Global

Makgotso 

  • Service: Advisory
  • Level: Partner
  • Joined: 1998
  • Location: South Africa

Makgotso:

My work involves setting up and running program management offices to advise our firms' clients embarking on large scale business transformation initiatives, aiming to increase their chances of project success. Typically I spend my days discussing progress with clients and following up on key decisions, then communicating details to my team and providing guidance. Teams range from between 3 to 12 people. At the outset I'm about 90 percent at the client premises, reducing to about 40 percent as the assignment progresses and the team is firmly settled.

 

What attracted you to KPMG?
I joined KPMG in January of 1998 and that was after doing three years of vacation work with KPMG. During my first year of vacation work, that's when I decided that I wanted to join KPMG and the main attraction to me was really the culture, the relaxed culture, the nature of the people and also the genuine interest that people seem to take in you as a person.

 

How have you benefited from KPMG's learning culture?
KPMG really provided a learning environment for me. The mentoring and the coaching, both informal and formal, that I got from the senior people that I used to work with really made it conducive for me to pave the way to becoming a partner. And also the formal training that I received and the courses that KPMG sponsored on my behalf really helped me to become a partner.

 

What do you gain from charity/community involvement?
KPMG does a lot for the community and it gives its people an opportunity to participate both within company time and also during our own personal time. So I participate a lot in those initiatives that KPMG undertakes — but also on a personal basis I do have my own charities that I support. Mainly, I support the community where I grew up and my family still live there. It's a disadvantaged community and I try as much as I can to give something back.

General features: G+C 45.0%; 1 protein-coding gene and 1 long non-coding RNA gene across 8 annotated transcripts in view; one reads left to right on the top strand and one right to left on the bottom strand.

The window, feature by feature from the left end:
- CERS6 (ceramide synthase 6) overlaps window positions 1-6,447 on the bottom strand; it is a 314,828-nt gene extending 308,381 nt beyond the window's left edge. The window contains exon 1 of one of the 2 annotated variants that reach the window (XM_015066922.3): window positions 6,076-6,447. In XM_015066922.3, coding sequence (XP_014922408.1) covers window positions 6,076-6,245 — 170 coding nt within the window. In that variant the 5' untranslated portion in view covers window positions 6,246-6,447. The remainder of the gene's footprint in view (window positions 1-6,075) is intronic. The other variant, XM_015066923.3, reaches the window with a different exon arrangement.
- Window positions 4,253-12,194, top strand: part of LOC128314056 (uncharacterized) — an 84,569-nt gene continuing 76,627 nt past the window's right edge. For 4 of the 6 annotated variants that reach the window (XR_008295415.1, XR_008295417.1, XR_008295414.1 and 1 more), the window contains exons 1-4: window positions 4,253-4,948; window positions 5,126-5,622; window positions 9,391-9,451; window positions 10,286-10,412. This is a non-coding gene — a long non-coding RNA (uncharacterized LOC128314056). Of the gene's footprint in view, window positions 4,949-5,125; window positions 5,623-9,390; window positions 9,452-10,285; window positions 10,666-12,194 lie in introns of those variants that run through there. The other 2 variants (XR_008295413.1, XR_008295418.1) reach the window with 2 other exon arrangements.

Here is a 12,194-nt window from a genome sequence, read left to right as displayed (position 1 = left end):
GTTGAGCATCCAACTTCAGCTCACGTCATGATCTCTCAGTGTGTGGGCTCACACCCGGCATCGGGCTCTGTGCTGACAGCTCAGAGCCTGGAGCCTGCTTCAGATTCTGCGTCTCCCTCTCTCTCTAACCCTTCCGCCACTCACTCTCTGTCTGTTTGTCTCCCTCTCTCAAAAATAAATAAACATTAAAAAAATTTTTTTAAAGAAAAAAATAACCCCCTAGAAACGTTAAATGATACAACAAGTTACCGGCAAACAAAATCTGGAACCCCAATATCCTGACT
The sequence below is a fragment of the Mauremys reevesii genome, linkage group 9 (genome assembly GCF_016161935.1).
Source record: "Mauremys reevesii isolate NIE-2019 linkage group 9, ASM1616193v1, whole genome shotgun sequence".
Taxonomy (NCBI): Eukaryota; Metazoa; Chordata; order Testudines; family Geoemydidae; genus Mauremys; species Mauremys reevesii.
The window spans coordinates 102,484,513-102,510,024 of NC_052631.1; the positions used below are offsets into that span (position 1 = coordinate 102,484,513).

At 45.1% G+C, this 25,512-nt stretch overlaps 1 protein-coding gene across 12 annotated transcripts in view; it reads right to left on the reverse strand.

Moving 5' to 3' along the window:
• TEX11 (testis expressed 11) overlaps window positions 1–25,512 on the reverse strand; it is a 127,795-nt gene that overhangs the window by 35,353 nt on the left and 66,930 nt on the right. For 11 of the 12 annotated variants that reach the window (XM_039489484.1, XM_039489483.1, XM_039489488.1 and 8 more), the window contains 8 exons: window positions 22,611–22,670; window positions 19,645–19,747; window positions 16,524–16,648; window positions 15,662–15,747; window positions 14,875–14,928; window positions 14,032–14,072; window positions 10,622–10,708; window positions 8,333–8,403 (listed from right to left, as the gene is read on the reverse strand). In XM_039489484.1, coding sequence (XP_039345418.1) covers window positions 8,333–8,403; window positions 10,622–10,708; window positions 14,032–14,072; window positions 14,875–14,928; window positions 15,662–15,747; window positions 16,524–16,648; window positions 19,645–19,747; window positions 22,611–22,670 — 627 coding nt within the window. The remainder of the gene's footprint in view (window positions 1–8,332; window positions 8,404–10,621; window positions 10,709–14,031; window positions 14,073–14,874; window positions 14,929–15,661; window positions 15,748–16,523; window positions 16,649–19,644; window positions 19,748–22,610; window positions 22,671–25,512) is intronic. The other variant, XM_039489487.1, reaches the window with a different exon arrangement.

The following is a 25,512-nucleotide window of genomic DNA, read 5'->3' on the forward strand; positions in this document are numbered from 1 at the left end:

What would be your advice to today's potential applicant?
So my advice would be to keep an open mind, acknowledge what it is that you do know, and what it is that you do not know, and just basically be a sponge. Be willing to absorb as much learning as you can. But at the same time, also act as a mentor and a tutor to the people that are coming on after you. There's so much that you can learn out of that.

 

How important is work/life balance to you?
The way that I try and create a personal work/life balance for myself is when I know that there's busy periods or a tight deadline coming up, I try and use the quieter periods to do personal things so that it balances out with the busy periods.

 

What key lessons have you learned from work with our firms' clients?
What I have learned from working with clients is, firstly, I realize every client is different, every situation is different and one has to adapt to the client situation. For example, you have to adapt to their culture, their way of working, their work ethic. But the biggest thing I've learned from clients is just learning about their business, learning the different industries; and also you realize how much you actually do know by imparting your knowledge and just being an anchor of information for clients, who often look to you for answers to their business problems.

My work involves setting up and running program management offices to advise our firms' clients embarking on large scale business transformation initiatives, aiming to increase their chances of project success. Typically I spend my days discussing progress with clients and following up on key decisions. Then communicating details to my team and providing guidance. Teams range from about 3 to 12 people. At the outset I'm about 90 percent at the client premises, reducing to about 40 percent as the assignment progresses and the team is firmly settled.
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